Dystopian reser­va­tion fic­tion de­liv­ers


WIN­TER is tough even with cen­tral heat, fully stocked gro­cery stores and ac­cess to TV and in­ter­net.

Now imag­ine en­dur­ing the cold sea­son while cut off from hy­dro, food de­liv­ery, mod­ern com­mu­ni­ca­tion and in-home en­ter­tain­ment.

Moon of the Crusted Snow tells a cap­ti­vat­ing story that seam­lessly blends apoc­a­lyp­tic fic­tion with thought­ful so­cial ob­ser­va­tions.

While this novel can be en­joyed on a sur­face level for the story, it is at heart an in­sight­ful al­le­gory about the dan­gers of colo­nial­ism. In the era of rec­on­cil­i­a­tion, it’s an im­por­tant read for Cana­di­ans.

Author Waubgeshig Rice also ex­plores themes of com­mu­nity, Indige­nous cul­ture and fam­ily ties in a thriv­ing, small reser­va­tion set in north­ern On­tario.

Read­ers may best know the Sud­bury, Ont.-based Rice as a for­mer Win­nipeg CBC per­son­al­ity, or the host of CBC Ra­dio One’s Up North, which fo­cuses on life in north­ern On­tario.

He’s also achieved recog­ni­tion for Mid­night Sweat­lodge, a 2012 short­story col­lec­tion in­spired by his ex­pe­ri­ences grow­ing up in Wasauk­ing First Na­tion in On­tario, and Legacy, his 2014 de­but novel about vi­o­lence against Indige­nous women.

His third book opens in the present day, in­tro­duc­ing read­ers to Evan Whitesky, a hard-work­ing Anishi­naabe fam­ily man liv­ing on the fic­tional Gaawaandagkoong First Na­tion.

Evan and his fam­ily work hard to blend tra­di­tional cul­ture with their in­creas­ingly mod­ern lives.

While Evan, his part­ner and chil­dren live in a mod­ern home and en­joy ameni­ties such as in­ter­net and satel­lite sig­nals, they also hunt and butcher much of their own meat and fol­low teach­ings from com­mu­nity el­ders.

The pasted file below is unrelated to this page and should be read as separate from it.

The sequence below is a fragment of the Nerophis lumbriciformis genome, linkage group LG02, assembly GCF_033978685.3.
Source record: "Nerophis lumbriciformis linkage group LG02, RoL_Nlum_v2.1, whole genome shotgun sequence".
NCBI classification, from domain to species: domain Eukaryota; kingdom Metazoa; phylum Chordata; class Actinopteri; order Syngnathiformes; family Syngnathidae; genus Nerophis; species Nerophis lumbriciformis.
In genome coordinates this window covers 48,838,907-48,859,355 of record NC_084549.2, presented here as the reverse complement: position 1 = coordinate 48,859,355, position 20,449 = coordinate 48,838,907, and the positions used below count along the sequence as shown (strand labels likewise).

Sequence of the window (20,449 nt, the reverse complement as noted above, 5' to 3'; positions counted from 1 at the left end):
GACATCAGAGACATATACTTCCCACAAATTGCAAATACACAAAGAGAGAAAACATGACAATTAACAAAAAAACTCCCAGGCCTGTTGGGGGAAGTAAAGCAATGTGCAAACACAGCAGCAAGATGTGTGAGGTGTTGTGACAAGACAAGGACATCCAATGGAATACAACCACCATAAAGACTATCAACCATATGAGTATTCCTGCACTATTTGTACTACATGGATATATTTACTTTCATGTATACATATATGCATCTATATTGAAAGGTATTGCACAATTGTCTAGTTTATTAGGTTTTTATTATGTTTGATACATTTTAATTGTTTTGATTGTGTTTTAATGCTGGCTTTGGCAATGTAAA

“He’d learned to hunt when he was a boy out of tra­di­tion, but also ne­ces­sity... hunt­ing, fish­ing and liv­ing on the land was Anishi­naabe cus­tom, and Evan was try­ing to live in har­mony with the tra­di­tional ways,” Rice writes.

The reser­va­tion’s sim­ple but sat­is­fy­ing way of life is thrown off when the com­mu­nity’s hy­dro, in­ter­net and cel­lu­lar ser­vices sud­denly fail and trucks in­ex­pli­ca­bly stop bring­ing gro­ceries.

With­out com­mu­ni­ca­tion sig­nals, the com­mu­nity can’t even ask for help. The lit­tle news they do get shows that the power out­age has spread to the south.

As food and emer­gency fuel be­come scarce, sick­ness and fear grip the com­mu­nity. This wors­ens when refugees from other af­fected areas ar­rive and di­vide the com­mu­nity be­tween those re­ly­ing on tra­di­tional ways for sur­vival and those fall­ing un­der the sway of the new­com­ers.

Rice tells his story in the third per­son, mostly from Evan’s point of view. His writ­ing style is read­able and well-paced.

As in Cor­mac McCarthy’s 2006 apoc­a­lyp­tic novel The Road, Rice never of­fers an ex­pla­na­tion for the events, adding ex­tra chill to the nar­ra­tive.

Rice points out the irony of colo­nial views that Indige­nous ways are out­dated, and that west­ern cul­ture is su­pe­rior.

Many younger com­mu­nity mem­bers rely on mod­ern con­ve­niences in­stead of tra­di­tional ways of liv­ing on the land, yet those who know those tra­di­tions can sur­vive any­thing.

As Evan re­flects of their sit­u­a­tion, “Now it was crit­i­cal that they learn how the old ones lived on the land.”

Rice over­turns many ca­su­ally held as­sump­tions some peo­ple hold about band coun­cils as cor­rupt and reser­va­tions as un­safe.

He doesn’t hide the prob­lems that af­fect some iso­lated com­mu­ni­ties, such as al­co­holism, un­em­ploy­ment and un­rea­son­able food costs; Rice por­trays this com­mu­nity’s lead­ers as gen­uinely car­ing and in­no­va­tive.

Sim­i­larly, com­mu­nity mem­bers, even those with vices, care for each other and trea­sure their fam­ily and friends.

With win­ter ap­proach­ing, it’s the Moon of the Crusted Snow By Waubgeshig Rice

ECW Press, 224 pages, $18

per­fect book to read and re­flect on our own life­styles and points of view.

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